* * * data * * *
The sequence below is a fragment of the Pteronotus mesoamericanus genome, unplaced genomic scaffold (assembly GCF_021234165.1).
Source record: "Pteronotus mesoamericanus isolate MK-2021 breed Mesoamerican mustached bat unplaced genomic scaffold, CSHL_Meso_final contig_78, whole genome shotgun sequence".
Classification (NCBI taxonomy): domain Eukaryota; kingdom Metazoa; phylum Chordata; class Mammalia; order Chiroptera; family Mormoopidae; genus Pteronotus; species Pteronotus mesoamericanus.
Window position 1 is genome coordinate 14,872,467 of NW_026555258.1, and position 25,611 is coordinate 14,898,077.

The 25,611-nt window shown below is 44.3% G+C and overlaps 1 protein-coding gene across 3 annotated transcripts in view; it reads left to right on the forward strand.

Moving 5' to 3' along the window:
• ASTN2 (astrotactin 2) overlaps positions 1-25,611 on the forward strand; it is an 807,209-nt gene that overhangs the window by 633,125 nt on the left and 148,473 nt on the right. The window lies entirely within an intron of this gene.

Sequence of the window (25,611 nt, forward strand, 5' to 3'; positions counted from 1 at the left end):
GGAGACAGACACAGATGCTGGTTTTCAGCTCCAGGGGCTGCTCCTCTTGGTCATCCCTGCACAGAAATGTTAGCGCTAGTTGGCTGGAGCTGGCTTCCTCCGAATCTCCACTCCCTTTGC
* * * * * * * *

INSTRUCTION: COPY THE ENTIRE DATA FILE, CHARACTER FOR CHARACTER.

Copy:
The sequence below is a fragment of the Pteronotus mesoamericanus genome, unplaced genomic scaffold (assembly GCF_021234165.1).
Source record: "Pteronotus mesoamericanus isolate MK-2021 breed Mesoamerican mustached bat unplaced genomic scaffold, CSHL_Meso_final contig_78, whole genome shotgun sequence".
Classification (NCBI taxonomy): domain Eukaryota; kingdom Metazoa; phylum Chordata; class Mammalia; order Chiroptera; family Mormoopidae; genus Pteronotus; species Pteronotus mesoamericanus.
Window position 1 is genome coordinate 14,872,467 of NW_026555258.1, and position 25,611 is coordinate 14,898,077.

The 25,611-nt window shown below is 44.3% G+C and overlaps 1 protein-coding gene across 3 annotated transcripts in view; it reads left to right on the forward strand.

Moving 5' to 3' along the window:
• ASTN2 (astrotactin 2) overlaps positions 1-25,611 on the forward strand; it is an 807,209-nt gene that overhangs the window by 633,125 nt on the left and 148,473 nt on the right. The window lies entirely within an intron of this gene.

Sequence of the window (25,611 nt, forward strand, 5' to 3'; positions counted from 1 at the left end):
GGAGACAGACACAGATGCTGGTTTTCAGCTCCAGGGGCTGCTCCTCTTGGTCATCCCTGCACAGAAATGTTAGCGCTAGTTGGCTGGAGCTGGCTTCCTCCGAATCTCCACTCCCTTTGC